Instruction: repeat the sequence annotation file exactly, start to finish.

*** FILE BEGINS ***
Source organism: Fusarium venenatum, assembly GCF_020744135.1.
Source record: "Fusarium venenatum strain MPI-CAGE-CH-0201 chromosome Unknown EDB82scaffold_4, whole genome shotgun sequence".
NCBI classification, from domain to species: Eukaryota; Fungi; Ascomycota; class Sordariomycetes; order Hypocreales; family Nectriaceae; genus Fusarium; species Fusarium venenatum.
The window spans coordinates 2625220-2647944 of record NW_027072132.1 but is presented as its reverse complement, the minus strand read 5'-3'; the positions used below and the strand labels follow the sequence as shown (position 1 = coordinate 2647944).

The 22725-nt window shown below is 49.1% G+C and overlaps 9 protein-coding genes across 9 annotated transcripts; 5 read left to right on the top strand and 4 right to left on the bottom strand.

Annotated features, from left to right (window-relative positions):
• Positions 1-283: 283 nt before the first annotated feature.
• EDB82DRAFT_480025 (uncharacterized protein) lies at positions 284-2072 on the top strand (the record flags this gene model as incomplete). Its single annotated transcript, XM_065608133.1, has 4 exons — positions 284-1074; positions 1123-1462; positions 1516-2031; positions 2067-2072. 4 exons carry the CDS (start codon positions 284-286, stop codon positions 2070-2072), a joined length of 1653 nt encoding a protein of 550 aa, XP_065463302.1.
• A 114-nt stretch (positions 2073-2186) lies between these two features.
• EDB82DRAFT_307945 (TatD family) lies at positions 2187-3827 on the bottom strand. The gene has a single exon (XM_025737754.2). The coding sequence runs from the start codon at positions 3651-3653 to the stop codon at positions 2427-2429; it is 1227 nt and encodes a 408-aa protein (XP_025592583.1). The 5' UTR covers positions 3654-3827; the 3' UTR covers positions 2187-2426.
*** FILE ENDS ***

Source organism: Fusarium venenatum, assembly GCF_020744135.1.
Source record: "Fusarium venenatum strain MPI-CAGE-CH-0201 chromosome Unknown EDB82scaffold_4, whole genome shotgun sequence".
NCBI classification, from domain to species: Eukaryota; Fungi; Ascomycota; class Sordariomycetes; order Hypocreales; family Nectriaceae; genus Fusarium; species Fusarium venenatum.
The window spans coordinates 2625220-2647944 of record NW_027072132.1 but is presented as its reverse complement, the minus strand read 5'-3'; the positions used below and the strand labels follow the sequence as shown (position 1 = coordinate 2647944).

The 22725-nt window shown below is 49.1% G+C and overlaps 9 protein-coding genes across 9 annotated transcripts; 5 read left to right on the top strand and 4 right to left on the bottom strand.

Annotated features, from left to right (window-relative positions):
• Positions 1-283: 283 nt before the first annotated feature.
• EDB82DRAFT_480025 (uncharacterized protein) lies at positions 284-2072 on the top strand (the record flags this gene model as incomplete). Its single annotated transcript, XM_065608133.1, has 4 exons — positions 284-1074; positions 1123-1462; positions 1516-2031; positions 2067-2072. 4 exons carry the CDS (start codon positions 284-286, stop codon positions 2070-2072), a joined length of 1653 nt encoding a protein of 550 aa, XP_065463302.1.
• A 114-nt stretch (positions 2073-2186) lies between these two features.
• EDB82DRAFT_307945 (TatD family) lies at positions 2187-3827 on the bottom strand. The gene has a single exon (XM_025737754.2). The coding sequence runs from the start codon at positions 3651-3653 to the stop codon at positions 2427-2429; it is 1227 nt and encodes a 408-aa protein (XP_025592583.1). The 5' UTR covers positions 3654-3827; the 3' UTR covers positions 2187-2426.